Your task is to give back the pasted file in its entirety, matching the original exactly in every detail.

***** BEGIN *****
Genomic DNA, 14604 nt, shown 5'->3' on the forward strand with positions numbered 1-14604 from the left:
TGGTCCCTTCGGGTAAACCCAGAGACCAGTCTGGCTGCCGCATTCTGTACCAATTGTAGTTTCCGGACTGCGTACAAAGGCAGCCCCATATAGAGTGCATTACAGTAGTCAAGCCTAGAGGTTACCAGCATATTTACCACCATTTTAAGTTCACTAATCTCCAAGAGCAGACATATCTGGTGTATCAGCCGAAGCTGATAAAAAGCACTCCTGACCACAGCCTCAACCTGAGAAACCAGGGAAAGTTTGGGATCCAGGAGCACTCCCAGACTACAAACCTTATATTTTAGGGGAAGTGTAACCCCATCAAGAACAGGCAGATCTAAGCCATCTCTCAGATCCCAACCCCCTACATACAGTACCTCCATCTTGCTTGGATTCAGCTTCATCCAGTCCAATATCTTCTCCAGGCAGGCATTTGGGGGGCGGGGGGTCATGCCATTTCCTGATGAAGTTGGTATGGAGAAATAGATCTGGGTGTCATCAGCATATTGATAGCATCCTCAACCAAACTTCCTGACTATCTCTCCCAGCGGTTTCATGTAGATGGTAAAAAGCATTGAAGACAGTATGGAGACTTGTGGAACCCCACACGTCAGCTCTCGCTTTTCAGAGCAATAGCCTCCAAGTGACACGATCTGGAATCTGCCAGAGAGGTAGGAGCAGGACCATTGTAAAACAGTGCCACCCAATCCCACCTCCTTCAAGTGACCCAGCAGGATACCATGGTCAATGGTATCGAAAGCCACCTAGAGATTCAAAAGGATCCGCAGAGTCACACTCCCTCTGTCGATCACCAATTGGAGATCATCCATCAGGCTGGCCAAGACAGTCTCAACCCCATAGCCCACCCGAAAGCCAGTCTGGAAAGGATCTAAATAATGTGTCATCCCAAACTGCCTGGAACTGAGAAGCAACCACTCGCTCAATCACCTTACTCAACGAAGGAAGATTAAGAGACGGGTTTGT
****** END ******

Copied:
Genomic DNA, 14604 nt, shown 5'->3' on the forward strand with positions numbered 1-14604 from the left:
TGGTCCCTTCGGGTAAACCCAGAGACCAGTCTGGCTGCCGCATTCTGTACCAATTGTAGTTTCCGGACTGCGTACAAAGGCAGCCCCATATAGAGTGCATTACAGTAGTCAAGCCTAGAGGTTACCAGCATATTTACCACCATTTTAAGTTCACTAATCTCCAAGAGCAGACATATCTGGTGTATCAGCCGAAGCTGATAAAAAGCACTCCTGACCACAGCCTCAACCTGAGAAACCAGGGAAAGTTTGGGATCCAGGAGCACTCCCAGACTACAAACCTTATATTTTAGGGGAAGTGTAACCCCATCAAGAACAGGCAGATCTAAGCCATCTCTCAGATCCCAACCCCCTACATACAGTACCTCCATCTTGCTTGGATTCAGCTTCATCCAGTCCAATATCTTCTCCAGGCAGGCATTTGGGGGGCGGGGGGTCATGCCATTTCCTGATGAAGTTGGTATGGAGAAATAGATCTGGGTGTCATCAGCATATTGATAGCATCCTCAACCAAACTTCCTGACTATCTCTCCCAGCGGTTTCATGTAGATGGTAAAAAGCATTGAAGACAGTATGGAGACTTGTGGAACCCCACACGTCAGCTCTCGCTTTTCAGAGCAATAGCCTCCAAGTGACACGATCTGGAATCTGCCAGAGAGGTAGGAGCAGGACCATTGTAAAACAGTGCCACCCAATCCCACCTCCTTCAAGTGACCCAGCAGGATACCATGGTCAATGGTATCGAAAGCCACCTAGAGATTCAAAAGGATCCGCAGAGTCACACTCCCTCTGTCGATCACCAATTGGAGATCATCCATCAGGCTGGCCAAGACAGTCTCAACCCCATAGCCCACCCGAAAGCCAGTCTGGAAAGGATCTAAATAATGTGTCATCCCAAACTGCCTGGAACTGAGAAGCAACCACTCGCTCAATCACCTTACTCAACGAAGGAAGATTAAGAGACGGGTTTGT